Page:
God does not inflict punishment as a matter of strict retribution. Sin is not punished simply because it deserves to be, but because of the demands of moral government. The point of punishment is not retribution, but deterrence of further commission of sins, either by the one punished or by third parties who have observed the punishment. Sin is deserving of punishment and God would not be unjust to apply the penalty for sin in every case. But punishment need not be applied in every case nor to the fullest extent. (4) \5. A major presupposition of this view is that a vicarious penal substitution is impossible (although supporting penal substitution, see Leviticus 16, Isaiah 53:4-6, 8, 11-12, Matthew 20:28, John 1:29, 2 Corinthians 5:21, Galatians 3:13-14, Colossians 2:13-14, Hebrews 1:3, 9:11-15, 27-28, 10:1-18, 1 Peter 2:24, 3:18, 1 John 2:1-2, Revelation 5:9-10).

No penalty could be attached or transferred to Christ, for punishment cannot be transferred from one person to another. Punishment is personal to the individual. If it could be transferred, the connection between sin and guilt would be severed. Christ's suffering, then, was not a vicarious bearing of our punishment, but a demonstration of God's hatred of sin, a demonstration intended to induce in us a horror of sin. As we turn from sin, we can be forgiven. Thus, even in the absence of punishment, justice and morality are maintained. The death was a real offering made by Christ to God. By this act God was once and for all made able to deal mercifully with humanity. The atonement had an impact on God. But in the main the governmental theory is a subjective theory of the atonement "the chief impact was on human beings. The purpose of Christ's death was not to satisfy the demands of God's just nature so that he might be enabled to do what he otherwise could not have done, namely, forgive sins. Rather, Christ's death enabled God to forgive sins or remit punishment in a way that would not have unfavorable consequences or adverse effects on humans. Christ's suffering serves as a deterrent to sin by impressing on us the gravity of sin. As we turn from sin, we can be forgiven. (5)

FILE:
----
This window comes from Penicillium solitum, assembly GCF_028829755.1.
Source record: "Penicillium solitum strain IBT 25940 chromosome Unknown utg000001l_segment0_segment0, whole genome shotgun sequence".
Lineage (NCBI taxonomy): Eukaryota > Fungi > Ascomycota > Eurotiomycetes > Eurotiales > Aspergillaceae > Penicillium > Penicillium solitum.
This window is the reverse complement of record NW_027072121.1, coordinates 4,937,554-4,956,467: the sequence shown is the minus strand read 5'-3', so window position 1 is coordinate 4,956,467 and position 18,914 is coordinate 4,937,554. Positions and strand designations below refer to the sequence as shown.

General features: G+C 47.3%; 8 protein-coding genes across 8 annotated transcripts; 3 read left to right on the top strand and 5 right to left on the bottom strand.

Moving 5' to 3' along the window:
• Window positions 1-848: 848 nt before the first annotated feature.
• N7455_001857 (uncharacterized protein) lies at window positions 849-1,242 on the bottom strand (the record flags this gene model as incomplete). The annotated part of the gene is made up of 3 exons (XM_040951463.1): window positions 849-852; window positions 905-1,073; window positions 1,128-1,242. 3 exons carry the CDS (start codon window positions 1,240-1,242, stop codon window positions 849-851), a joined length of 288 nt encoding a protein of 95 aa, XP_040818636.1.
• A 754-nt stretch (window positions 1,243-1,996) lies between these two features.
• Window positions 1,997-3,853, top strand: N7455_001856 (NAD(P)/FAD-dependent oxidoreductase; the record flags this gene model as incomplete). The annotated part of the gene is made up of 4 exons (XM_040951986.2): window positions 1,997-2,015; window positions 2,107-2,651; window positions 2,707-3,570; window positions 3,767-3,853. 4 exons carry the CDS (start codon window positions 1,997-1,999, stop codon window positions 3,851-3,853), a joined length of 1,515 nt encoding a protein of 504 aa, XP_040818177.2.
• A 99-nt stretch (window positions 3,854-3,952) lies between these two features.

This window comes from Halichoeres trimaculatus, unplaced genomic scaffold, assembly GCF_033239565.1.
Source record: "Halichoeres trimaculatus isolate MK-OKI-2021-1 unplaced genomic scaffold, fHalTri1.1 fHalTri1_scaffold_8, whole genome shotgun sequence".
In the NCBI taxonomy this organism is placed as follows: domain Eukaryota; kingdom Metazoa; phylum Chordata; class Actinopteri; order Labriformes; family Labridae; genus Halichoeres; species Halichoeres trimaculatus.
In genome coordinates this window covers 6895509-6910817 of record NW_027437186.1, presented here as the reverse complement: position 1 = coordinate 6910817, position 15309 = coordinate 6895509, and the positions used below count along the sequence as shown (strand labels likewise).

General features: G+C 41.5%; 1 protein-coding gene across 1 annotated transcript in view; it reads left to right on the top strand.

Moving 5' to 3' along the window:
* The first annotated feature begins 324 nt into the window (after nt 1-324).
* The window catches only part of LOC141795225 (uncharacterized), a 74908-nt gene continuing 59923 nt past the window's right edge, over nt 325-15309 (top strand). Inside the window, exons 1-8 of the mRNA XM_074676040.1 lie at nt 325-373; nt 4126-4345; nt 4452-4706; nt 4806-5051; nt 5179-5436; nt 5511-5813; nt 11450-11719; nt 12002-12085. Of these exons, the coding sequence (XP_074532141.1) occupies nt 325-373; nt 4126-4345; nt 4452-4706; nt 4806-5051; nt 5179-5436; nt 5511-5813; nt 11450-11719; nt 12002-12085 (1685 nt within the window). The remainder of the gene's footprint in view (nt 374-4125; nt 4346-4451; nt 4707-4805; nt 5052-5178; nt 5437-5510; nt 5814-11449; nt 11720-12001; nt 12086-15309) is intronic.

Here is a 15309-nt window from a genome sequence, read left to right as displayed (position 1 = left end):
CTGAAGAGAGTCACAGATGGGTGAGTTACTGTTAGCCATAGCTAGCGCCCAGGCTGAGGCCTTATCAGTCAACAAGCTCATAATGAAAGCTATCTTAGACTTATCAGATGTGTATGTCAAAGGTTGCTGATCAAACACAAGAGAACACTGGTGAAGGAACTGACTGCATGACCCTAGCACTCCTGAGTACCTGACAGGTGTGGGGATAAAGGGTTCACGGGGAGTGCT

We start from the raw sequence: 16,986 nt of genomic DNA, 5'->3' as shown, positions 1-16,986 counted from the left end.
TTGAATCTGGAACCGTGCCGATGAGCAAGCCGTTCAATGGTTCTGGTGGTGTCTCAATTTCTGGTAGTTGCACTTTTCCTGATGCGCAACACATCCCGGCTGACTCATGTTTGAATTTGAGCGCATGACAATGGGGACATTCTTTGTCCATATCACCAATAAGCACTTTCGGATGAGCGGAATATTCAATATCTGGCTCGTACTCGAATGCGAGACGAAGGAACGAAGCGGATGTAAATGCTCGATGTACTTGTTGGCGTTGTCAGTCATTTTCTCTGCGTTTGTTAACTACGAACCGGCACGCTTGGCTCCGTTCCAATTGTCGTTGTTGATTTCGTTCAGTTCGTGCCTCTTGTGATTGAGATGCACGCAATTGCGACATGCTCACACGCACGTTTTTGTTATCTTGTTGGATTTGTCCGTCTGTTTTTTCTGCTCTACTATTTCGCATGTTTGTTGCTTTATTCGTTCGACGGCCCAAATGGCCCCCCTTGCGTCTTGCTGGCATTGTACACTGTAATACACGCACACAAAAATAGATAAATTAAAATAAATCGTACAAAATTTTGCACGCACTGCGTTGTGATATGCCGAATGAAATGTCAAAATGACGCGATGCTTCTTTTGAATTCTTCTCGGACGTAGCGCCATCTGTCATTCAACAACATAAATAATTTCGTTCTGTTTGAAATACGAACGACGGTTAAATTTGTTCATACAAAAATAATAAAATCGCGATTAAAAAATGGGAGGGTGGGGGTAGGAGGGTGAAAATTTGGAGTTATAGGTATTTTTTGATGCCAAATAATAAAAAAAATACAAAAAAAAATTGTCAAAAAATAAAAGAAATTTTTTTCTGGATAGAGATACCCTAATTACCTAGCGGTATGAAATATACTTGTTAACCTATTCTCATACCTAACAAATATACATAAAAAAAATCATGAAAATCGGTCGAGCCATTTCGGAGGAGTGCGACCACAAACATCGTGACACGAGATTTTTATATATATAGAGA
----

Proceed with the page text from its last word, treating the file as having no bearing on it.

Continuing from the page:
Objections

  • This view of the atonement denies that Christ was a penal substitute and that he died in the sinners place to atone for sins and satisfy divine justice on behalf of the elect. Rather it severs the direct covenantal link between the believer's salvation and Christ as his substitute. In its place it postulates that God arbitrarily forgives man's sins without reference to the work of Christ satisfying divine justice, and that, to preserve his status as Moral Governor of the Universe he made a public demonstration of his displeasure with sin by punishing it in his own Son, Jesus Christ. How it can pretend to uphold God's moral government by having the Son punished without having our sins imputed to him is somewhat inexplicable.

  • The governmental theory redefines the significance of the cross: rather than emphasizing what Christ objectively accomplished there, proponents of this view must define the cross in terms of how it can subjectively change the human heart.

  • Since Christ's death in this view serves as a moral example, salvation is defined in terms of what the sinner must do leading to perfectionism, moralism, or other works-based forms of religion.

  • This view fails to recognise the substitutionary motif in Christ's death as revealed in Matthew 20:28, 26:28; John 10:14-15; 2 Corinthians 5:21 and Ephesians 5:25.

  • This theory fails to explain the reason for choosing a sinless person to demonstrate God's desire to uphold the law. Why not put to death the worst of all sinners? Why Christ and not Barabbas?".

  • This view creates an injustice within the character of God, who rewards, and not punishes perfect righteousness (Jesus Christ). Thus, God would have been unjust in punishing His Son, in whom was nothing deserving such, without taking upon Himself the sins of the elect.

  • Finally, this theory does not take into account the depravity of mankind -- it assumes a mere example will be sufficient to enable man to perform a law-abiding way of living.

Footnotes

\1. Millard Erickson, Christian Theology, 2nd Edition, (Grand Rapids, MI: Baker Books, 2002), 806-7.

\2. Ibid. 807.

\3. Ibid. 807.

\4. Ibid. 808.

\5. Ibid. 808-809.

See also